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Sequence composition similarities with the 7SL RNA are highly predictive of functional genomic features.

Paquet Y, Anderson A - Nucleic Acids Res. (2010)

Bottom Line: The results presented here show a broad spectrum of functions for genomic segments that display sequence composition similarities with the 7SL RNA gene.Transposable elements that show noticeable similarities with the 7SL sequence include Alu sequences, as expected, but also long terminal repeats and the 5'-untranslated regions of long interspersed repetitive elements.In sequences masked for repeated elements, we find, when using the 7SL RNA gene as query sequence, distinctive similarities with promoters, exons and distal gene regulatory regions.

View Article: PubMed Central - PubMed

Affiliation: Centre de recherche en cancérologie de l'Université Laval, L'Hôtel-Dieu de Québec, Centre hospitalier universitaire de Québec, Québec, Canada.

ABSTRACT
Transposable elements derived from the 7SL RNA gene, such as Alu elements in primates, have had remarkable success in several mammalian lineages. The results presented here show a broad spectrum of functions for genomic segments that display sequence composition similarities with the 7SL RNA gene. Using thoroughly documented loci, we report that DNaseI-hypersensitive sites can be singled out in large genomic sequences by an assessment of sequence composition similarities with the 7SL RNA gene. We apply a root word frequency approach to illustrate a distinctive relationship between the sequence of the 7SL RNA gene and several classes of functional genomic features that are not presumed to be of transposable origin. Transposable elements that show noticeable similarities with the 7SL sequence include Alu sequences, as expected, but also long terminal repeats and the 5'-untranslated regions of long interspersed repetitive elements. In sequences masked for repeated elements, we find, when using the 7SL RNA gene as query sequence, distinctive similarities with promoters, exons and distal gene regulatory regions. The latter being the most notoriously difficult to detect, this approach may be useful for finding genomic segments that have regulatory functions and that may have escaped detection by existing methods.

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Root word count correlation scan of a 150-kb sequence containing the human TAL1 locus using the 7SL sequence as query. Diamonds represent the center of a 300-bp sliding window. The region shown is from human chromosome 1. Coordinates are those of Follows et al. (7). Exons are in green, exons predicted by Gnomon (NCBI build 36.3) are in orange and CNEs present in the Vista enhancer browser database (10) are in blue. Exons and CNEs are annotated to scale with the graph and projected onto it in their respective transparent colors. Relevant features described by Follows et al. (7) are identified relative to the start of exon 1a of the TAL1 gene from −10 kb to +51 kb directly over the corresponding CNEs, or designated by purple arrows for elements not identified as CNEs.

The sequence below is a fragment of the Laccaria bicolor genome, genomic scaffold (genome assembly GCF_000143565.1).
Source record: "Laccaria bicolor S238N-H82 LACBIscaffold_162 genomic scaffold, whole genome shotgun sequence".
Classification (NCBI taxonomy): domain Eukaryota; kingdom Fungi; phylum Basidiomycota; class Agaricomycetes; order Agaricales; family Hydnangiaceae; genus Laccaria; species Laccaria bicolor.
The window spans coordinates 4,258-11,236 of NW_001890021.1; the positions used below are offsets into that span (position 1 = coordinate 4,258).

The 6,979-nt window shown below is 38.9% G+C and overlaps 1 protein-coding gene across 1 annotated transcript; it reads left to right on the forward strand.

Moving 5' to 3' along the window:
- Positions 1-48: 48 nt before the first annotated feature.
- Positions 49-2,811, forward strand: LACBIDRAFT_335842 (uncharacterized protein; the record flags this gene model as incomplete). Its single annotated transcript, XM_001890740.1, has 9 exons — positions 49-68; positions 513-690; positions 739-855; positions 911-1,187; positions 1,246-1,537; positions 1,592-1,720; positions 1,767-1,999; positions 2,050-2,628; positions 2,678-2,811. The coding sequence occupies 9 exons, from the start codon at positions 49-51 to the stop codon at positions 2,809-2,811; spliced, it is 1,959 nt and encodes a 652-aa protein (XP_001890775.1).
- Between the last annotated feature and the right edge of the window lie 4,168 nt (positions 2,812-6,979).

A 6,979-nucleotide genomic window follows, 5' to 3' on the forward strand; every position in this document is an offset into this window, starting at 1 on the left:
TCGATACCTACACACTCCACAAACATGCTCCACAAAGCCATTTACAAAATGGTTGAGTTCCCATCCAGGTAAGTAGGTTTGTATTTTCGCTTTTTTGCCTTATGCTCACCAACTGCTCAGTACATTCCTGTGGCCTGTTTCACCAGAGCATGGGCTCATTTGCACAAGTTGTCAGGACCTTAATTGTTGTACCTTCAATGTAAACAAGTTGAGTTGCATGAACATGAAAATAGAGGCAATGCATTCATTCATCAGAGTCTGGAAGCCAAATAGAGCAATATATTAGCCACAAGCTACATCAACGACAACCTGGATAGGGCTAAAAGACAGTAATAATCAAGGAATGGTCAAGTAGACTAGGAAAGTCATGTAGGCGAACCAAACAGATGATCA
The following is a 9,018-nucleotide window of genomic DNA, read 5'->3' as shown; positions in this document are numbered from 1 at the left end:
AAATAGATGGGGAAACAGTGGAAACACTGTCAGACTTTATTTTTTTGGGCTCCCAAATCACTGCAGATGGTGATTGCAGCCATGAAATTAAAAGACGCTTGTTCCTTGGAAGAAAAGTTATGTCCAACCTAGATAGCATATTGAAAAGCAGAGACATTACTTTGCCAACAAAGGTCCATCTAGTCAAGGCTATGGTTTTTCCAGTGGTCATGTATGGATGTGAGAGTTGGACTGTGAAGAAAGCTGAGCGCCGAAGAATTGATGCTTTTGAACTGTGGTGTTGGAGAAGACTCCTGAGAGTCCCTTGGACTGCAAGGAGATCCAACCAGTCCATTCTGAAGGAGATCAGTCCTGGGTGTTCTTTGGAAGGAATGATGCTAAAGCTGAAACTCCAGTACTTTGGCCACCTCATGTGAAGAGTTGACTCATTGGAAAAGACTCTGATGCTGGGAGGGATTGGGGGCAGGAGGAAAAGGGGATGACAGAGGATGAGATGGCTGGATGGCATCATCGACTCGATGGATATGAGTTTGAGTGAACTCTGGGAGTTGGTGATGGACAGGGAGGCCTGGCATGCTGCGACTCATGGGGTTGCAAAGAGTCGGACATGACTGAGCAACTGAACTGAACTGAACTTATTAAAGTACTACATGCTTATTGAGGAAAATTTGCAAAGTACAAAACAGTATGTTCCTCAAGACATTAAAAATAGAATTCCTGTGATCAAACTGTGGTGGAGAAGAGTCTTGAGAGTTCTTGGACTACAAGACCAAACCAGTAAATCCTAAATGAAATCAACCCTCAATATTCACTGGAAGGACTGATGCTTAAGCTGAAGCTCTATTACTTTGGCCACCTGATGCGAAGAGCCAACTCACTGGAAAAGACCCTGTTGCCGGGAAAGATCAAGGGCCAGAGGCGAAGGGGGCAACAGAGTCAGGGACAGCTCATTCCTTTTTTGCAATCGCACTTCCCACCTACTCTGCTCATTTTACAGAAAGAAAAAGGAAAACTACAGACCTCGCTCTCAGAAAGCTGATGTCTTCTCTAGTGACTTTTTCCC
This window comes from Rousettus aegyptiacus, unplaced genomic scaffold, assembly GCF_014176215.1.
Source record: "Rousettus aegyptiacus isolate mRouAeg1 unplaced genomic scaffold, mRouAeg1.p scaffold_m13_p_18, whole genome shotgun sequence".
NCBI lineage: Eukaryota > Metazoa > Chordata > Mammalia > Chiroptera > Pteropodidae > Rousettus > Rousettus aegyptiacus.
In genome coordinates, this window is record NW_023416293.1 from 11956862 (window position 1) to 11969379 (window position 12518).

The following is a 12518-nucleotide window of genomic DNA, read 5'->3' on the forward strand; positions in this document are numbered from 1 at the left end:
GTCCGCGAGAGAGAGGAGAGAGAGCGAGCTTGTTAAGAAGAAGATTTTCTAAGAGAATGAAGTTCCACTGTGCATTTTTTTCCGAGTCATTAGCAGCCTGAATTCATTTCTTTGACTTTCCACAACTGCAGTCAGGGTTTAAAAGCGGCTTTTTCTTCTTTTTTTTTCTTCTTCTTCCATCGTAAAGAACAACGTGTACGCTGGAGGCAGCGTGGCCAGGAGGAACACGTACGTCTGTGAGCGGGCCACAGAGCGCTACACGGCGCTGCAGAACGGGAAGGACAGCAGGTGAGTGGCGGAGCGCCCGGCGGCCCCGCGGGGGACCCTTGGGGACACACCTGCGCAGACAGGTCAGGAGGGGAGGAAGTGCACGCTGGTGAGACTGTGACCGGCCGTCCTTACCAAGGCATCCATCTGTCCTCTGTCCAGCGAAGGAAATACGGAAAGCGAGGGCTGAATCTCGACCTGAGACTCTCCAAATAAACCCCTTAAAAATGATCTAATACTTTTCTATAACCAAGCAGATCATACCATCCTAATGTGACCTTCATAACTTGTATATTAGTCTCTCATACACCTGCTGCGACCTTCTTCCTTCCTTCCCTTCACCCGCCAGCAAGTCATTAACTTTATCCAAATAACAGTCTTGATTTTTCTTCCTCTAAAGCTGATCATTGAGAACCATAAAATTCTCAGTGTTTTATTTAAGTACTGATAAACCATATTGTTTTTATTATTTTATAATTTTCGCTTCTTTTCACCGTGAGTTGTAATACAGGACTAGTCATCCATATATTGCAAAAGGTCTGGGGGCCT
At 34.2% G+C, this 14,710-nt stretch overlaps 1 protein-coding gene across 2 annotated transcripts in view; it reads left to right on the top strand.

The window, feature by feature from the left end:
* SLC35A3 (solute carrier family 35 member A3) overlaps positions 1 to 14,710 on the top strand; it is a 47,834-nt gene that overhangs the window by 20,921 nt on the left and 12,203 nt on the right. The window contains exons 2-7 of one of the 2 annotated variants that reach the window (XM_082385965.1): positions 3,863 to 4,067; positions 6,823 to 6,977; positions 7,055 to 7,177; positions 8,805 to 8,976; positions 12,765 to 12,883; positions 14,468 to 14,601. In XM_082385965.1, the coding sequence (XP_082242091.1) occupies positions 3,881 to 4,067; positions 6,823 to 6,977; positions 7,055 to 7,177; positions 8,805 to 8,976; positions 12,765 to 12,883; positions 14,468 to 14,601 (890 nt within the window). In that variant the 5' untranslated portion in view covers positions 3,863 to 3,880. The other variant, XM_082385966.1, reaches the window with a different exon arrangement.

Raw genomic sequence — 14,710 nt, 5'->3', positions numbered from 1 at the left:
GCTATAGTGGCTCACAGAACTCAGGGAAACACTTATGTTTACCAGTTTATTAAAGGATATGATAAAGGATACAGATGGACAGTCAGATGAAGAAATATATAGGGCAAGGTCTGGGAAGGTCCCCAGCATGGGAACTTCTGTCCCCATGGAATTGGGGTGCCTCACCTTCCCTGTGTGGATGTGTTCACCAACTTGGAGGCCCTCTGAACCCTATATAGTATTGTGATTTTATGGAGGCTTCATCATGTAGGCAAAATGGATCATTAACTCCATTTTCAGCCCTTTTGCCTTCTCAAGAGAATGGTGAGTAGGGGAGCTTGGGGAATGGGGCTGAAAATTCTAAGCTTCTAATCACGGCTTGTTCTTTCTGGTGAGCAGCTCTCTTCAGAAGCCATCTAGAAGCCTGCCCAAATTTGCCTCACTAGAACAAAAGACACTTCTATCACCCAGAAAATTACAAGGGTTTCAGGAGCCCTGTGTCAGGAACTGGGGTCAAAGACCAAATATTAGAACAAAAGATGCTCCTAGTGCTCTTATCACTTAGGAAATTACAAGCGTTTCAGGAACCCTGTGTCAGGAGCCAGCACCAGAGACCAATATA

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Figure 3: Root word count correlation scan of a 150-kb sequence containing the human TAL1 locus using the 7SL sequence as query. Diamonds represent the center of a 300-bp sliding window. The region shown is from human chromosome 1. Coordinates are those of Follows et al. (7). Exons are in green, exons predicted by Gnomon (NCBI build 36.3) are in orange and CNEs present in the Vista enhancer browser database (10) are in blue. Exons and CNEs are annotated to scale with the graph and projected onto it in their respective transparent colors. Relevant features described by Follows et al. (7) are identified relative to the start of exon 1a of the TAL1 gene from −10 kb to +51 kb directly over the corresponding CNEs, or designated by purple arrows for elements not identified as CNEs.

Mentions: We show here that the human TAL1 locus is rich in sequences that display both DNaseI hypersensitivity and sequence composition similarities with the 7SL sequence. Similarity peaks reflecting sequence composition resemblance with the 7SL sequence indentify promoters, exons and DHS with surprising accuracy. Our results show that sequence composition similarity with the 7SL sequence is highly predictive of DHS. The pattern of 7SL similarity peaks in and around the TAL1 gene (Figure 3) is in striking accordance with the microarray DHS mapping of Follows et al. (7) over the same genomic region (see their Figure 4). A careful side by side comparison of their results for the human TAL1 locus with our assessment of 7SL sequence similarities for the same region reveals a near perfect match with DNaseI hypersensitivity (Supplementary Figure S2). While the 65-kb STIL gene has only an isolated peak that coincides with its promoter, the region surrounding the TAL1 and PDZK1IP1 genes is densely packed with 7SL sequence similarities, from the −10-kb HS to the +51-kb HS, that faithfully reproduce the pattern of HS/enhancer regions previously described (7). Some of the latter are also documented as CNEs, as in the case of the −4, +20/21, +24 and +51 kb elements (10).Figure 3.